In Korea, there was no specific guidelines for the management of benign prostatic hyperplasia (BPH). We reviewed the practice patterns of Korean urologists in the management of BPH and aimed to describe the need to develop specific guidelines.
Materials and Methods
A probability sample was taken from the Korean Urological Association Registry of Physicians, and a structured questionnaire, that explored practice patterns in the management of BPH, was mailed to a random sample of 251 Korean urologists.
For the initial evaluation of BPH, most urologists routinely performed prostatic specific antigen (PSA) (96.4%), digital rectal exam (94.4%), international prostate symptom score (IPSS) (83.2%) and transrectal ultrasound (79.2%). Symptom assessment (36.4%) followed by transrectal ultrasound of prostate (TRUS) (20.0%) was considered as the most important diagnostic examination affecting the decision about individual treatment options. Almost all urologists (92.2%) chose medical treatment as the first-line treatment option for uncomplicated BPH with moderate symptoms. Of the respondents, 57.2% had prescribed alpha blocker and 41.6% alpha blocker plus 5-alpha reductase inhibitors as the medical treatment option for BPH. The prescription of 5-ARIs was dependent on the size of the prostate and the severity of symptoms.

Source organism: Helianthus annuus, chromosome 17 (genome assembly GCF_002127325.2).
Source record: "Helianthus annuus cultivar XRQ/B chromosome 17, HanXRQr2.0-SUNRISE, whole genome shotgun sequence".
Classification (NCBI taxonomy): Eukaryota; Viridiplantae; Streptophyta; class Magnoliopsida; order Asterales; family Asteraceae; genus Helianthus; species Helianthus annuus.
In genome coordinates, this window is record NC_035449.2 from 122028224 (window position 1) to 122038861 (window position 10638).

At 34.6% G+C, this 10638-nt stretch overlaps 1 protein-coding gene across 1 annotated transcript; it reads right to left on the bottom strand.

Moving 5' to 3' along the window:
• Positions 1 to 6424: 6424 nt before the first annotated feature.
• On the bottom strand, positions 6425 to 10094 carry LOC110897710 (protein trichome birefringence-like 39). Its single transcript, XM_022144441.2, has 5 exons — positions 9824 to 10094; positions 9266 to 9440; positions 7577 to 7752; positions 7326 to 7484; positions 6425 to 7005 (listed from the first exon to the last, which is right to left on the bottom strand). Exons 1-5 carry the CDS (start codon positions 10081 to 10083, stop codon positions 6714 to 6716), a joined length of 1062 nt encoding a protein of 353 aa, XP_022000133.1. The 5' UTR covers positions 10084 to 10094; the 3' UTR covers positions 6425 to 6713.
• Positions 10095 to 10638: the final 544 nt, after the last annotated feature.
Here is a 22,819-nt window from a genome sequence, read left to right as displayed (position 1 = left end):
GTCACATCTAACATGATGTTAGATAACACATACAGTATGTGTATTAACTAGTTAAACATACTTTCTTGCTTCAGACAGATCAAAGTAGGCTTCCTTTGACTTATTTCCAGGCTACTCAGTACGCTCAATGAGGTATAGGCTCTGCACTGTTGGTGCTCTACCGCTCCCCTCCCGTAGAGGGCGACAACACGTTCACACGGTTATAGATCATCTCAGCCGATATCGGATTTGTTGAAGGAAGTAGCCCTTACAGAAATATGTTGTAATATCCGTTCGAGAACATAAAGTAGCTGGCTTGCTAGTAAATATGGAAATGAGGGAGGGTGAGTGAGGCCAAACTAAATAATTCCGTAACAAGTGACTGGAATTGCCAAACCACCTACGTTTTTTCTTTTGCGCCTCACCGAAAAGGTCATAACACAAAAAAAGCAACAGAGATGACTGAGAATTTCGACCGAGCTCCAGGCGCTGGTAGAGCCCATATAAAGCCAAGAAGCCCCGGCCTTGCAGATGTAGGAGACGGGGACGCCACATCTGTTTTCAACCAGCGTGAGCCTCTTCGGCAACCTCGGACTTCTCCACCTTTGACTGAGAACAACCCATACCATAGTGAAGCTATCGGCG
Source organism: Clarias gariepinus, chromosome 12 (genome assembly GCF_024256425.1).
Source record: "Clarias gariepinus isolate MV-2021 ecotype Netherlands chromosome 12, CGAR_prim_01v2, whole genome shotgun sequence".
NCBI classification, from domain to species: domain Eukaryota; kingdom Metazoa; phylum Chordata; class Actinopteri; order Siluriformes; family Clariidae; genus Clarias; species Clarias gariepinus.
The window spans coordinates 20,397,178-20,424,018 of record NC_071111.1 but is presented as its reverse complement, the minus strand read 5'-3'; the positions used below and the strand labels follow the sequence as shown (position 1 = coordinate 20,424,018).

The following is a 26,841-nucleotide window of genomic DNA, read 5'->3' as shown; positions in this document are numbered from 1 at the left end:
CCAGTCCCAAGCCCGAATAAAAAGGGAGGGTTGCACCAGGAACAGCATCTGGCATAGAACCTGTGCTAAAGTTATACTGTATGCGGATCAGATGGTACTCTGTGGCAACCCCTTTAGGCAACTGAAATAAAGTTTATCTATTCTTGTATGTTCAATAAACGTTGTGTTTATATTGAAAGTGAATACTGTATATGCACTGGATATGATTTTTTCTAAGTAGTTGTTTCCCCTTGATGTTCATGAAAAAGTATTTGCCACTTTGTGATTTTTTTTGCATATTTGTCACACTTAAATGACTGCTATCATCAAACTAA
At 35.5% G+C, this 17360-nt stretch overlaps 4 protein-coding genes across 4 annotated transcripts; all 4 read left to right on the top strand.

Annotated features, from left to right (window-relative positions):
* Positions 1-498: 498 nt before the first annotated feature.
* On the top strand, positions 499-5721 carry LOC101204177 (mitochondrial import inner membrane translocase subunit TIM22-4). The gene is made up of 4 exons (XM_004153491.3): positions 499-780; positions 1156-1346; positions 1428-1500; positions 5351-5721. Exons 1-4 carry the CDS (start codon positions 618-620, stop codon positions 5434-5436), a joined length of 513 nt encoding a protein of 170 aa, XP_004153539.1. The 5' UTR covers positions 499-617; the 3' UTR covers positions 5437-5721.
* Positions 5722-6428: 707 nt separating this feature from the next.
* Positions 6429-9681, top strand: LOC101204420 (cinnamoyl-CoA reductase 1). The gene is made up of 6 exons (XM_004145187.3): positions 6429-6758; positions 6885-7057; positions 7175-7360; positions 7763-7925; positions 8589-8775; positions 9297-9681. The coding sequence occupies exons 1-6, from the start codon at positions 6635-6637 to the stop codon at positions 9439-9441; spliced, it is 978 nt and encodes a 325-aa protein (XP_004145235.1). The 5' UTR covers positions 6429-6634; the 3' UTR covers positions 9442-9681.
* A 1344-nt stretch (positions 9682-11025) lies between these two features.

The results of our current survey provide useful insight into variations in the clinical practice of Korean urologists. They also indicate the need to develop further practical guidelines based on solid clinical data and to ensure that these guidelines are widely promoted and accepted by the urological community.
Drug therapy; physician's practice patterns; prostate; prostatic hyperplasia; prostatic neoplasm
To assess the compliance of Chinese urologists with China's benign prostatic hyperplasia (BPH) clinical practice guideline and to explore the diagnosis and therapy modalities for geriatric patients with BPH.